Dan Henderson Feeling ‘Pretty Good’ Off TRT, But Doesn’t Think Banning It Solved the Real Problem (MMAWeekly)

Dana White Says Ronda Rousey Beat Up Two Huge Men so Badly They Filed Charges (BleacherReport)

UFC on FOX 12: Daron Cruickshank vs. Jorge Masvidal Booked for July 26 in San Jose (MMAMania)

When Road Rage Turns Into Street Fighting (Break)

Patrick Cummins Gets His Next UFC Fight Booked (Sherdog)

The Most Hilarious Things About the Lawsuit Filed Against Johnny Manziel (EveryJoe)

Disney Princesses With Steve Buscemi Eyes (PopHangover)

A Brief History of NBA Teammates Yelling at One Another (Complex)

Classic Crush: Betsy Russell, ‘Private School’ Superbabe of the ’80s (HolyTaco)

The 20 Most Amazing Railway Stations in the World (HiConsumption)

Every Face Punch From ‘Road House’ (FilmDrunk)

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The Weekend’s Best Knockouts, In GIFs: Sapo Front-Kicks Morales, Burkman Torches Stinson, And a Ridiculous Spinning Backwrist


(Props: XFC MMA via the UG. Check out an alternate angle of the KO here.)

Last weekend was a veritable potpourri of violence for the rabid anti-UFC MMA fan (a.k.a the CagePotato reader), with the WSOF, Bellator, and several local Brazilian promotions all churning out entertaining cards packed with memorable finishes. Perhaps the greatest KO of the bunch, however, was the Anderson Silva-esque front-kick scored by Bellator veteran Luis “Sapo” Santos over Alfredo Morales at XFCI 3. The way the sweat flies off Morales’ face, coupled with the picture-perfect way he folds like a lawn chair on his way down…it’s what puts the “arts” in “mixed martial arts.” It’s visual poetry, really…(*sniffs wine glass of own farts*)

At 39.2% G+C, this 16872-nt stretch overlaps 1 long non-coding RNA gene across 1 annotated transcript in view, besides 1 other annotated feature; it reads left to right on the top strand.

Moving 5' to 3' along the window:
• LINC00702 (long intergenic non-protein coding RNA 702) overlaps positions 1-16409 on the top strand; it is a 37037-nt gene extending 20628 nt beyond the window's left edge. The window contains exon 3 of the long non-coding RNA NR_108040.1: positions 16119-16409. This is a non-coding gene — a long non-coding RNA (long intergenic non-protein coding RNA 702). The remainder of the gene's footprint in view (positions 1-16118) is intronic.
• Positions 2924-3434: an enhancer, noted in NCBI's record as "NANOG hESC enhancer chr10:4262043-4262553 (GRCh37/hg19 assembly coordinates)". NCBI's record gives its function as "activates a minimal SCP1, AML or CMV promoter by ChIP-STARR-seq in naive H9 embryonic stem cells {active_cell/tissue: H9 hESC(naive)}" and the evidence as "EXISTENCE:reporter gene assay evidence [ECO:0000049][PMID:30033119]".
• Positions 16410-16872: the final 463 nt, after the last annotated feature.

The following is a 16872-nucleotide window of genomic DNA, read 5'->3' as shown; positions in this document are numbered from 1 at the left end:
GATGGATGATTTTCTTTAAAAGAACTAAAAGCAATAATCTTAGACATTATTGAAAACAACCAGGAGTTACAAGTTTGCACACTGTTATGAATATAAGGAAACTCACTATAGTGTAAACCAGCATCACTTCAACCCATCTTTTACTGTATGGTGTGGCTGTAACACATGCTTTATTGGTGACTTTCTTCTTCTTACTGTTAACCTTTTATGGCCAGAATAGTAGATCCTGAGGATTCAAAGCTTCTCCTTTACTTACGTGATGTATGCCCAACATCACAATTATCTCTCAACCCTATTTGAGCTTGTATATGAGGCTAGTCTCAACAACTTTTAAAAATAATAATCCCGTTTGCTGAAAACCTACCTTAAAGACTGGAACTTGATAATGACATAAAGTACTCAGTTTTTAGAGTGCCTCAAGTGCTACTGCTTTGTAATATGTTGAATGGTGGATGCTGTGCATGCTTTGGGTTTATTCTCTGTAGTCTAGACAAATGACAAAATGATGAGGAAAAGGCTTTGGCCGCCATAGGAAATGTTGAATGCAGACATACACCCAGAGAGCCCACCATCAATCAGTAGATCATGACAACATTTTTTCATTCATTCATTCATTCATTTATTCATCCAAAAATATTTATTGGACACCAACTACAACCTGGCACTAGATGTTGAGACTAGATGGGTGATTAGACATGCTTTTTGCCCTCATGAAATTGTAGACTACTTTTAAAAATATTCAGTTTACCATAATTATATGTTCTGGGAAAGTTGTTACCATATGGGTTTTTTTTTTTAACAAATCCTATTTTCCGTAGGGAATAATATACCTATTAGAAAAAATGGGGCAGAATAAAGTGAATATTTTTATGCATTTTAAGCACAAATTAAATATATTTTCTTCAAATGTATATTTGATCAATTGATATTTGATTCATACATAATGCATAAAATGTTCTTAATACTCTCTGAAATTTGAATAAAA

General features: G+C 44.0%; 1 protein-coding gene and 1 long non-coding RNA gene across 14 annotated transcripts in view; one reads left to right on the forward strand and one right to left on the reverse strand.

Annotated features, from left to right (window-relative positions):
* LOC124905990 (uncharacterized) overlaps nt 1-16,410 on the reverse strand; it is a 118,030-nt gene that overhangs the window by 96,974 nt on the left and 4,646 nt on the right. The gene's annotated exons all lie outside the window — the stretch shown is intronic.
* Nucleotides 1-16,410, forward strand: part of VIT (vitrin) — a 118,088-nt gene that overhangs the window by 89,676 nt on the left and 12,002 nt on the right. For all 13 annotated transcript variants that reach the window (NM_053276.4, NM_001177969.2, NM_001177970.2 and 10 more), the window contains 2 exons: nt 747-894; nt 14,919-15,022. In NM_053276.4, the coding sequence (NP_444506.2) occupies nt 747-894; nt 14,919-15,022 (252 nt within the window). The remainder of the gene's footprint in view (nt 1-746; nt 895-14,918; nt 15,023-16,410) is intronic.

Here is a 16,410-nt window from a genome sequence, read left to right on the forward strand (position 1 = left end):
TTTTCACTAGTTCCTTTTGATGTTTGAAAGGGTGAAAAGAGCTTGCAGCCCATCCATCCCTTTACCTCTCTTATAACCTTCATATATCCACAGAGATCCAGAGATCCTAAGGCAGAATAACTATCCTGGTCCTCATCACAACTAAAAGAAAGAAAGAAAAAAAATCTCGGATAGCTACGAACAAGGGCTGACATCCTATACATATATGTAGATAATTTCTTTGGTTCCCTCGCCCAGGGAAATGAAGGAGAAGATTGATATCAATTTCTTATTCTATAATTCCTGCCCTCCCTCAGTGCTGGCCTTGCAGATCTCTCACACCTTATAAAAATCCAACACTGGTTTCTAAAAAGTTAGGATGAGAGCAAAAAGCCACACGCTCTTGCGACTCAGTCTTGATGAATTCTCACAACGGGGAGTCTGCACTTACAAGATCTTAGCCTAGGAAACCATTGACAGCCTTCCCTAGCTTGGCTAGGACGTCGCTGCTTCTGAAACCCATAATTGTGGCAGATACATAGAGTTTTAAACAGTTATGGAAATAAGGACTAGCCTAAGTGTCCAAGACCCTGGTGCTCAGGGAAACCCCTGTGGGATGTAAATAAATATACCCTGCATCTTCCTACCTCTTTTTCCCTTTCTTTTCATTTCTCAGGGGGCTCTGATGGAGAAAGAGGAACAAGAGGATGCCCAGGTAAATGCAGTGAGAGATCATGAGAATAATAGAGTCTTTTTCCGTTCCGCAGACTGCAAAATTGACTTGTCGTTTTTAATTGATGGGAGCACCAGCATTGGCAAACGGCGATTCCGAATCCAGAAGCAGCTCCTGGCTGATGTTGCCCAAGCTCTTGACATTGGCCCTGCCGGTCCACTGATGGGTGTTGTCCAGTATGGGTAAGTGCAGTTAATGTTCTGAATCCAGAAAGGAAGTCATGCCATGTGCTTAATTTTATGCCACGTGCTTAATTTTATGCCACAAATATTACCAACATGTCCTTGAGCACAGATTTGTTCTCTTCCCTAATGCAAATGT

But the “Sapo” KO — which marked his *sixtieth* win as a professional — was just one of many brilliant knockouts to transpire over the weekend, so join us after the jump for a look at the most recent entry in Josh Burkman’s WSOF highlight reel, as well as a sick spinning backwrist from the worst-named card of the year.

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WSOF 6 Recap: Almost All of the Guys You’ve Heard of Lost


(Jon Fitch grimaces at his first taste of New York weather / Via Getty)

Bellator is where the bad UFC castoffs go and, from what we’ve seen so far, World Series of Fighting is where the good UFC castoffs go—the ones who shouldn’t have been fired because they were legitimately talented or were in the UFC’s own top-10 rankings when they were let go.

But at WSOF 6, the tried and true formula of putting ex-UFC fighters with name value against fighters without Wikipedia pages failed. Nearly all the fighters that you’re reading this recap for lost.

Jacob Volkmann? He lost a unanimous decision to Pride vet Luiz Firmino. Maybe Volkmann’s head wasn’t in the game because Obamacare passed or something.